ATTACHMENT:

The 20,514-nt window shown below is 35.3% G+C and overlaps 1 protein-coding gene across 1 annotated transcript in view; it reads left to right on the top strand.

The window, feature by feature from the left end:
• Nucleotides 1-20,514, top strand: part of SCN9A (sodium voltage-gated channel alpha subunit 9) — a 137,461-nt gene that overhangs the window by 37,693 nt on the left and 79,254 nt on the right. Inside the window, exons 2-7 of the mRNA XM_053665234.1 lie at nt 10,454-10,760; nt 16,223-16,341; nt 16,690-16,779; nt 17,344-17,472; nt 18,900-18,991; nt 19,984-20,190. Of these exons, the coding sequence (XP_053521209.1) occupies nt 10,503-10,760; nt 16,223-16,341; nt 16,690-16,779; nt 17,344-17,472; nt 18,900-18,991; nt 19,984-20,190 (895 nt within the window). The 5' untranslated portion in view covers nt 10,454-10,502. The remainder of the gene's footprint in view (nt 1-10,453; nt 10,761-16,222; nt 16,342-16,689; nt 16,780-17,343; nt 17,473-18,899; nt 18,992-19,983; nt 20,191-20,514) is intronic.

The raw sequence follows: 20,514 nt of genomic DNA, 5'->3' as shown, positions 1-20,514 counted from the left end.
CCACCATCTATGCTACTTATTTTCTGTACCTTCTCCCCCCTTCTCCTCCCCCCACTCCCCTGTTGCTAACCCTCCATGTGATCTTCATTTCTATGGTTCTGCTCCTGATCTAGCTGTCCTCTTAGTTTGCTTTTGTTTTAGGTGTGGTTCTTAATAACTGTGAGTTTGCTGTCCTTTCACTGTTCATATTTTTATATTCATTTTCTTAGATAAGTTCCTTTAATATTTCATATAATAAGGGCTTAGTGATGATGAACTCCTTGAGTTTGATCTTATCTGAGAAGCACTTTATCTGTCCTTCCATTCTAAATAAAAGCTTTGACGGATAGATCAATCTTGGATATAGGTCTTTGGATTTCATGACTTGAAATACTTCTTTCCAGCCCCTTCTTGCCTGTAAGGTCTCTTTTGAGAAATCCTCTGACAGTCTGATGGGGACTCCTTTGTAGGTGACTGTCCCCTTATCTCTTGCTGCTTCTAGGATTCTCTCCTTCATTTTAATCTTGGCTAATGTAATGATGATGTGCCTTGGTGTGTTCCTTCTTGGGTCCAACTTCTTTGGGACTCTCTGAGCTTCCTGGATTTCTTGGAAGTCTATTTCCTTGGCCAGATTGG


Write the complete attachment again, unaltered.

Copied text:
The 20,514-nt window shown below is 35.3% G+C and overlaps 1 protein-coding gene across 1 annotated transcript in view; it reads left to right on the top strand.

The window, feature by feature from the left end:
• Nucleotides 1-20,514, top strand: part of SCN9A (sodium voltage-gated channel alpha subunit 9) — a 137,461-nt gene that overhangs the window by 37,693 nt on the left and 79,254 nt on the right. Inside the window, exons 2-7 of the mRNA XM_053665234.1 lie at nt 10,454-10,760; nt 16,223-16,341; nt 16,690-16,779; nt 17,344-17,472; nt 18,900-18,991; nt 19,984-20,190. Of these exons, the coding sequence (XP_053521209.1) occupies nt 10,503-10,760; nt 16,223-16,341; nt 16,690-16,779; nt 17,344-17,472; nt 18,900-18,991; nt 19,984-20,190 (895 nt within the window). The 5' untranslated portion in view covers nt 10,454-10,502. The remainder of the gene's footprint in view (nt 1-10,453; nt 10,761-16,222; nt 16,342-16,689; nt 16,780-17,343; nt 17,473-18,899; nt 18,992-19,983; nt 20,191-20,514) is intronic.

The raw sequence follows: 20,514 nt of genomic DNA, 5'->3' as shown, positions 1-20,514 counted from the left end.
CCACCATCTATGCTACTTATTTTCTGTACCTTCTCCCCCCTTCTCCTCCCCCCACTCCCCTGTTGCTAACCCTCCATGTGATCTTCATTTCTATGGTTCTGCTCCTGATCTAGCTGTCCTCTTAGTTTGCTTTTGTTTTAGGTGTGGTTCTTAATAACTGTGAGTTTGCTGTCCTTTCACTGTTCATATTTTTATATTCATTTTCTTAGATAAGTTCCTTTAATATTTCATATAATAAGGGCTTAGTGATGATGAACTCCTTGAGTTTGATCTTATCTGAGAAGCACTTTATCTGTCCTTCCATTCTAAATAAAAGCTTTGACGGATAGATCAATCTTGGATATAGGTCTTTGGATTTCATGACTTGAAATACTTCTTTCCAGCCCCTTCTTGCCTGTAAGGTCTCTTTTGAGAAATCCTCTGACAGTCTGATGGGGACTCCTTTGTAGGTGACTGTCCCCTTATCTCTTGCTGCTTCTAGGATTCTCTCCTTCATTTTAATCTTGGCTAATGTAATGATGATGTGCCTTGGTGTGTTCCTTCTTGGGTCCAACTTCTTTGGGACTCTCTGAGCTTCCTGGATTTCTTGGAAGTCTATTTCCTTGGCCAGATTGG